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Astronomers find the fastest nova yet — and it won’t stop wobbling

The one-of-a-kind nova could show how stellar explosions seed the solar system and the rest of the universe.

In this artist’s picture of an intermediate polar system, stolen material from a companion star flows into an accretion disk that circles a white dwarf. But the magnetic field of the white dwarf stirs up this material, which changes the way the system’s light shines.
Mark Garlick

On June 12, 2021, just over a year ago, a faraway object in space erupted with a lot of energy. The normally unnoticeable star, which was a white dwarf sucking matter from a nearby companion, got as bright as magnitude 6.2, which is about 10,000 times brighter than it was before. In fact, the star got so bright that for a short time, you could see it with your own eyes.

But in just one day, the new star, or nova, dimmed to only one-sixth as bright as it was at its brightest. And for a classical nova event like this one, this is the first time that the light has dropped so quickly.

In a press release, Sumner Starrfield, an astrophysicist at Arizona State University who led the new study, said, “It was only about a day, and the previous fastest nova was one we studied in 1991 called V838 Herculis. It faded in about two or three days.”

Starrfield talked about the V1674 Herculis nova, which broke a record, at a press conference at the 240th meeting of the American Astronomical Society on June 14. Research Notes of the American Astronomical Society has agreed to publish a paper about the fast nova and other strange things about the star, such as the fact that its light pulses like the sound of a ringing bell.

Describe a nova.

Nova is Latin for “new,” and it’s used to describe a star that suddenly gets brighter in the night sky. But there are many different kinds of novae, from classical novae to kilonovae to supernovae to hypernovae.

Classical novae are the least powerful of these explosions of stars. They happen when a white dwarf, the dense, empty shell of a star that used to shine, steals material from a companion star that is still going strong. The stolen stuff, which is mostly hydrogen, piles up on the surface of the white dwarf.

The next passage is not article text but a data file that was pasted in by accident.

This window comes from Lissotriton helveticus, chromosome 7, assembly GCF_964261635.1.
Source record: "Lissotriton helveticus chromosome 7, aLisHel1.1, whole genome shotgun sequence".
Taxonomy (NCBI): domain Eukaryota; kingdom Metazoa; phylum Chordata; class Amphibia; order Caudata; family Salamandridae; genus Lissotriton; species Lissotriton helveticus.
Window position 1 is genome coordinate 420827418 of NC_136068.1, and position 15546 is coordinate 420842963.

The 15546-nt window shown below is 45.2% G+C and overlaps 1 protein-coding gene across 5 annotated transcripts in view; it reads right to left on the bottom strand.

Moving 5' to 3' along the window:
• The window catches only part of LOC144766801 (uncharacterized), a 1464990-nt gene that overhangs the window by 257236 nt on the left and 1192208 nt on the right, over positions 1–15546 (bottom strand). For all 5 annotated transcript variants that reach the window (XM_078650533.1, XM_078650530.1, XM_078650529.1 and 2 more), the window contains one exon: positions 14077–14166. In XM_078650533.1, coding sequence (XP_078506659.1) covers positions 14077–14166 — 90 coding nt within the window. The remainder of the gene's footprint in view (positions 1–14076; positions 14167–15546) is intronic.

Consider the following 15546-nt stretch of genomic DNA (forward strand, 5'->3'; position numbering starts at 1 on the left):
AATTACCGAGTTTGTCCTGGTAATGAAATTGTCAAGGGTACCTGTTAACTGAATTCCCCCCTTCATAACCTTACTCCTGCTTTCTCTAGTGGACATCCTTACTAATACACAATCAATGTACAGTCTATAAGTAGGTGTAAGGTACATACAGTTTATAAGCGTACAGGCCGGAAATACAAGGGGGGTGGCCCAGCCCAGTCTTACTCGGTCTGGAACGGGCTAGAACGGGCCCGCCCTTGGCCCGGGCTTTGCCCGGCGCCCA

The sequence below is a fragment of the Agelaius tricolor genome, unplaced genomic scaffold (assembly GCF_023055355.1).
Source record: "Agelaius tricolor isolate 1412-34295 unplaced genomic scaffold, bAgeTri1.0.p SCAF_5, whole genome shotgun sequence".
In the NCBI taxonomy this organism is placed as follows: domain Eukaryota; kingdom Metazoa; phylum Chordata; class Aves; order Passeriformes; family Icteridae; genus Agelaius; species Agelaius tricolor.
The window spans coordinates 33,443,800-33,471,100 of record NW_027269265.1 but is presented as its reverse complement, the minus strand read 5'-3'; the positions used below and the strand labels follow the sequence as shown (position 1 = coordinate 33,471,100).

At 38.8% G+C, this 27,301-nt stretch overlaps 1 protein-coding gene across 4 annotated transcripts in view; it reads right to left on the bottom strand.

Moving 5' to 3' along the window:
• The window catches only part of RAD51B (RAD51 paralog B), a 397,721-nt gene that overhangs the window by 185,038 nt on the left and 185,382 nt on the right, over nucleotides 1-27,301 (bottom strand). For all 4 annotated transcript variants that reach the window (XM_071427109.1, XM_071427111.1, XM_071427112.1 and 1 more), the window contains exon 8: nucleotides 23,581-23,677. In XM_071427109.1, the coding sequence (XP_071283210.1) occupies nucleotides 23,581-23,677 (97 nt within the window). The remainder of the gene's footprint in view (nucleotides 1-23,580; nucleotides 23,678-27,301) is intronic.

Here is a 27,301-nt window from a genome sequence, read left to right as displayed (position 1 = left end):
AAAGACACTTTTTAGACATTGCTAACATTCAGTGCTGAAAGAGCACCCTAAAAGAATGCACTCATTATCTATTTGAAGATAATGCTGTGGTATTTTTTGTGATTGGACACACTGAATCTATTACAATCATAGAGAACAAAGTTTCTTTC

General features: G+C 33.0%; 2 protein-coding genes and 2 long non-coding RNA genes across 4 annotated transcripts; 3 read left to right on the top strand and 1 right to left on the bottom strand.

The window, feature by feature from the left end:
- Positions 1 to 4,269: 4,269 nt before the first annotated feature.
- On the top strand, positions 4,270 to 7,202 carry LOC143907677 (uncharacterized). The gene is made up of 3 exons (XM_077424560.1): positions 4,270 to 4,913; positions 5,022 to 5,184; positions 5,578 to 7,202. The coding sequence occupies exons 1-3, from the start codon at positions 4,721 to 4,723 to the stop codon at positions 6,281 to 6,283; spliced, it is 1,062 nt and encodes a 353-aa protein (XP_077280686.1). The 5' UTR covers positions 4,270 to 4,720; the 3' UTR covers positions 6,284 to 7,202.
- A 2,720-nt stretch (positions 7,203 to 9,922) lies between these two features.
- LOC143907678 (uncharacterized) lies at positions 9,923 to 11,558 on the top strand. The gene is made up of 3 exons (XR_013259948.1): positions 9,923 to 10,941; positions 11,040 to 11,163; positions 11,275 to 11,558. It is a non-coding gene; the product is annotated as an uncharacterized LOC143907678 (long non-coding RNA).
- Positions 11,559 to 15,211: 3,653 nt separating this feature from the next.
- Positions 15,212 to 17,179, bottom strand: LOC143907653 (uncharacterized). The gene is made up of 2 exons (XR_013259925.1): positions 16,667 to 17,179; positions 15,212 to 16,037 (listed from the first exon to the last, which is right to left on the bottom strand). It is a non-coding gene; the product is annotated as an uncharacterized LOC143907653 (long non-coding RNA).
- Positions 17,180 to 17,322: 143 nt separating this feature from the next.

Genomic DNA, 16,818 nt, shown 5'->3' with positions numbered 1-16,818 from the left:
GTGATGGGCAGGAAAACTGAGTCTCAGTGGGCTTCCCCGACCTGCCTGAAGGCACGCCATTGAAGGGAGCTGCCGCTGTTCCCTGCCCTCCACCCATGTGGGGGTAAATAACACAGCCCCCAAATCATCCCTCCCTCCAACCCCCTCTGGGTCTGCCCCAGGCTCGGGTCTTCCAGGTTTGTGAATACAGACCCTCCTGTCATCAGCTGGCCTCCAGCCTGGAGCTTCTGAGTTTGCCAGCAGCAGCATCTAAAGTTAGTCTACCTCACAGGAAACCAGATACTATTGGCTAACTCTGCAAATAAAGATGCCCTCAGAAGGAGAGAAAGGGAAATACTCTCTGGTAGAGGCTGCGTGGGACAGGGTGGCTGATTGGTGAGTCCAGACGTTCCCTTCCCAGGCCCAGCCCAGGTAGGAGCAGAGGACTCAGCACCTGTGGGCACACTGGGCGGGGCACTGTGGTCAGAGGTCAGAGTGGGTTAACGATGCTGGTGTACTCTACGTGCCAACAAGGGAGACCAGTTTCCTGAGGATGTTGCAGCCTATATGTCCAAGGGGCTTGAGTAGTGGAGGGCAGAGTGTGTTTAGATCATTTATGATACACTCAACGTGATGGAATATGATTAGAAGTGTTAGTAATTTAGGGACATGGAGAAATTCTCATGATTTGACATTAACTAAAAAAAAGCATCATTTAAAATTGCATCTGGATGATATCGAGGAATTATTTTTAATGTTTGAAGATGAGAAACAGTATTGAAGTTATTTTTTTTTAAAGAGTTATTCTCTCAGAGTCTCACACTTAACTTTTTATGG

Due to the white dwarf’s high surface gravity and temperature, the shell of accumulated matter eventually goes through a thermonuclear reaction that gets out of control. Even though a classical nova is not nearly as powerful as a supernova, it can still release 10,000 to 100,000 times more energy in a short amount of time than the Sun does in a whole year. But a bright nova usually doesn’t go away for a few weeks or longer, not just a day.

V1674 Herculis: Quick and up and down

V1674 Herculis has a light that keeps “wobbling” in both visible and X-ray wavelengths. This is in addition to the fact that the nova’s brightness is going down at a very fast rate.

This strange ringing of stars doesn’t seem to depend on how bright they are, either. Mark Wagner, a research scientist at The Ohio State University and co-author of the new study, said in a press release, “The most unusual thing is that this oscillation was seen before the outburst, but it was also clear when the nova was about 10 magnitudes [100,000 times] brighter.” “People are trying to figure out what’s causing this periodicity to show up in the system over such a wide range of brightness.”

“As far as we can tell, this nova is a “intermediate polar,” which means that gas is flowing from the secondary into an accretion disk,” Starrfield said during his talk at AAS. “But because the white dwarf has a strong magnetic field, it falls toward the poles.”

The researchers also found that V1674 Herculis’ ejects material, which is different from the oscillations. And the shape of that matter seems to depend on where the white dwarf is when it moves.

Learning exactly what makes V1674 Herculis work is important for understanding how novae add new elements to space.

In a press release, Starrfield said, “We are always trying to figure out how the solar system came to be and where its chemical elements came from.” “One thing we’ll learn from this nova is, for example, how much lithium was made by this explosion. We’re pretty sure now that a lot of the lithium on Earth came from these kinds of explosions.

Starrfield says that in the future, his team plans to use the Large Binocular Telescope in Arizona to study the gases that the nova released when it exploded. This will help them figure out exactly how the explosion happened.

Jackson White

Thank you for coming to The Ancientzen. My name is Jackon White, and I'm glad to have you here with us today. It's a dream come true for me to be able to research and write about history all day long.

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